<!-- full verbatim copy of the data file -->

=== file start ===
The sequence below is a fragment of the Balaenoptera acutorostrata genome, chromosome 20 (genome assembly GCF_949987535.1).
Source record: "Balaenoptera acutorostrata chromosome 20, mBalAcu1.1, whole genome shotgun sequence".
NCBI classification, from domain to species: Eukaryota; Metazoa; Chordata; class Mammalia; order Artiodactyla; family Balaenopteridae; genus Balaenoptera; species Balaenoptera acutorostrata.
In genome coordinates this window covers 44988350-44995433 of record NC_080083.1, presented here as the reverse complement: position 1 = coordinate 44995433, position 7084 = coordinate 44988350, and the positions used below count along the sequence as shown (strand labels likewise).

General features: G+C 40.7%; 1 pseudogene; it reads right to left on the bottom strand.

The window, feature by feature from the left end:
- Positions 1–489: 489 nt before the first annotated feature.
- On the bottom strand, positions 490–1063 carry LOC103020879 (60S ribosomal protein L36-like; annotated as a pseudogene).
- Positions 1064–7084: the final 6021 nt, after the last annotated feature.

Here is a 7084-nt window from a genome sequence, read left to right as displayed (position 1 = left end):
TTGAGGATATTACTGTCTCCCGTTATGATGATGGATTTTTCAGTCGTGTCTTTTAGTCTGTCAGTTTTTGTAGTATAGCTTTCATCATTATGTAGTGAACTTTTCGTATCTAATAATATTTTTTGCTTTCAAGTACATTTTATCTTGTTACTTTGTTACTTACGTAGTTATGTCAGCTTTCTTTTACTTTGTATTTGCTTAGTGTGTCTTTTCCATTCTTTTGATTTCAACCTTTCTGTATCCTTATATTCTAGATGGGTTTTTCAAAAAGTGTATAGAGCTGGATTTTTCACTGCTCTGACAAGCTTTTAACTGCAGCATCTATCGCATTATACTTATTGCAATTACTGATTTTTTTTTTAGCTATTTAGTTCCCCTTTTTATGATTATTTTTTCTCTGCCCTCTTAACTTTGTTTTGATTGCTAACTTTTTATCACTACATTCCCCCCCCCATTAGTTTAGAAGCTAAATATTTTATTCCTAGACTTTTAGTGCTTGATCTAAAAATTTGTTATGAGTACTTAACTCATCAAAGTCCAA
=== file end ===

The sequence below is a fragment of the Balaenoptera acutorostrata genome, chromosome 20 (genome assembly GCF_949987535.1).
Source record: "Balaenoptera acutorostrata chromosome 20, mBalAcu1.1, whole genome shotgun sequence".
NCBI classification, from domain to species: Eukaryota; Metazoa; Chordata; class Mammalia; order Artiodactyla; family Balaenopteridae; genus Balaenoptera; species Balaenoptera acutorostrata.
In genome coordinates this window covers 44988350-44995433 of record NC_080083.1, presented here as the reverse complement: position 1 = coordinate 44995433, position 7084 = coordinate 44988350, and the positions used below count along the sequence as shown (strand labels likewise).

General features: G+C 40.7%; 1 pseudogene; it reads right to left on the bottom strand.

The window, feature by feature from the left end:
- Positions 1–489: 489 nt before the first annotated feature.
- On the bottom strand, positions 490–1063 carry LOC103020879 (60S ribosomal protein L36-like; annotated as a pseudogene).
- Positions 1064–7084: the final 6021 nt, after the last annotated feature.

Here is a 7084-nt window from a genome sequence, read left to right as displayed (position 1 = left end):
TTGAGGATATTACTGTCTCCCGTTATGATGATGGATTTTTCAGTCGTGTCTTTTAGTCTGTCAGTTTTTGTAGTATAGCTTTCATCATTATGTAGTGAACTTTTCGTATCTAATAATATTTTTTGCTTTCAAGTACATTTTATCTTGTTACTTTGTTACTTACGTAGTTATGTCAGCTTTCTTTTACTTTGTATTTGCTTAGTGTGTCTTTTCCATTCTTTTGATTTCAACCTTTCTGTATCCTTATATTCTAGATGGGTTTTTCAAAAAGTGTATAGAGCTGGATTTTTCACTGCTCTGACAAGCTTTTAACTGCAGCATCTATCGCATTATACTTATTGCAATTACTGATTTTTTTTTTAGCTATTTAGTTCCCCTTTTTATGATTATTTTTTCTCTGCCCTCTTAACTTTGTTTTGATTGCTAACTTTTTATCACTACATTCCCCCCCCCATTAGTTTAGAAGCTAAATATTTTATTCCTAGACTTTTAGTGCTTGATCTAAAAATTTGTTATGAGTACTTAACTCATCAAAGTCCAA